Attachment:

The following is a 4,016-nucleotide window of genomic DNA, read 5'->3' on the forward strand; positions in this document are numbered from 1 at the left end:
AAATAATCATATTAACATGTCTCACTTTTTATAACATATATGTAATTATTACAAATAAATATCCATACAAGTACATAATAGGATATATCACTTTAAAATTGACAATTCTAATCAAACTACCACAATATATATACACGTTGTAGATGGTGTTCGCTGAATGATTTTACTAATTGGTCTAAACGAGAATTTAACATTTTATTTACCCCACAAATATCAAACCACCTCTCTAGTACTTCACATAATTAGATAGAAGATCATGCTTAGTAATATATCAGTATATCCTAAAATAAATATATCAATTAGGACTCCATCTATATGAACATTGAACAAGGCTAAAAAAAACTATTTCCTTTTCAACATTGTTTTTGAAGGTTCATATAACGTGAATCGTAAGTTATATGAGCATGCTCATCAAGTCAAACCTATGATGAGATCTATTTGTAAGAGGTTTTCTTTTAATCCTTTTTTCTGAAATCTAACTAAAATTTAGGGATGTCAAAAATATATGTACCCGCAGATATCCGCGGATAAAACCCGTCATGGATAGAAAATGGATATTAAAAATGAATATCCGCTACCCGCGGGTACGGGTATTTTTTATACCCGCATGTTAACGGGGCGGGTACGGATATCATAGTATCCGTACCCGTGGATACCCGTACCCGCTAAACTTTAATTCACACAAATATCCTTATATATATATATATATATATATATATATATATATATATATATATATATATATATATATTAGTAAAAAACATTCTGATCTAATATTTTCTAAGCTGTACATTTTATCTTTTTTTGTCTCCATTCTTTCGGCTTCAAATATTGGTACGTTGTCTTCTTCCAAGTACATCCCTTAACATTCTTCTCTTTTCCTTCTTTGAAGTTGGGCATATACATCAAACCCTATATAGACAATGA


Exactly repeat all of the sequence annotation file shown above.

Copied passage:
The following is a 4,016-nucleotide window of genomic DNA, read 5'->3' on the forward strand; positions in this document are numbered from 1 at the left end:
AAATAATCATATTAACATGTCTCACTTTTTATAACATATATGTAATTATTACAAATAAATATCCATACAAGTACATAATAGGATATATCACTTTAAAATTGACAATTCTAATCAAACTACCACAATATATATACACGTTGTAGATGGTGTTCGCTGAATGATTTTACTAATTGGTCTAAACGAGAATTTAACATTTTATTTACCCCACAAATATCAAACCACCTCTCTAGTACTTCACATAATTAGATAGAAGATCATGCTTAGTAATATATCAGTATATCCTAAAATAAATATATCAATTAGGACTCCATCTATATGAACATTGAACAAGGCTAAAAAAAACTATTTCCTTTTCAACATTGTTTTTGAAGGTTCATATAACGTGAATCGTAAGTTATATGAGCATGCTCATCAAGTCAAACCTATGATGAGATCTATTTGTAAGAGGTTTTCTTTTAATCCTTTTTTCTGAAATCTAACTAAAATTTAGGGATGTCAAAAATATATGTACCCGCAGATATCCGCGGATAAAACCCGTCATGGATAGAAAATGGATATTAAAAATGAATATCCGCTACCCGCGGGTACGGGTATTTTTTATACCCGCATGTTAACGGGGCGGGTACGGATATCATAGTATCCGTACCCGTGGATACCCGTACCCGCTAAACTTTAATTCACACAAATATCCTTATATATATATATATATATATATATATATATATATATATATATATATATATATATATATTAGTAAAAAACATTCTGATCTAATATTTTCTAAGCTGTACATTTTATCTTTTTTTGTCTCCATTCTTTCGGCTTCAAATATTGGTACGTTGTCTTCTTCCAAGTACATCCCTTAACATTCTTCTCTTTTCCTTCTTTGAAGTTGGGCATATACATCAAACCCTATATAGACAATGA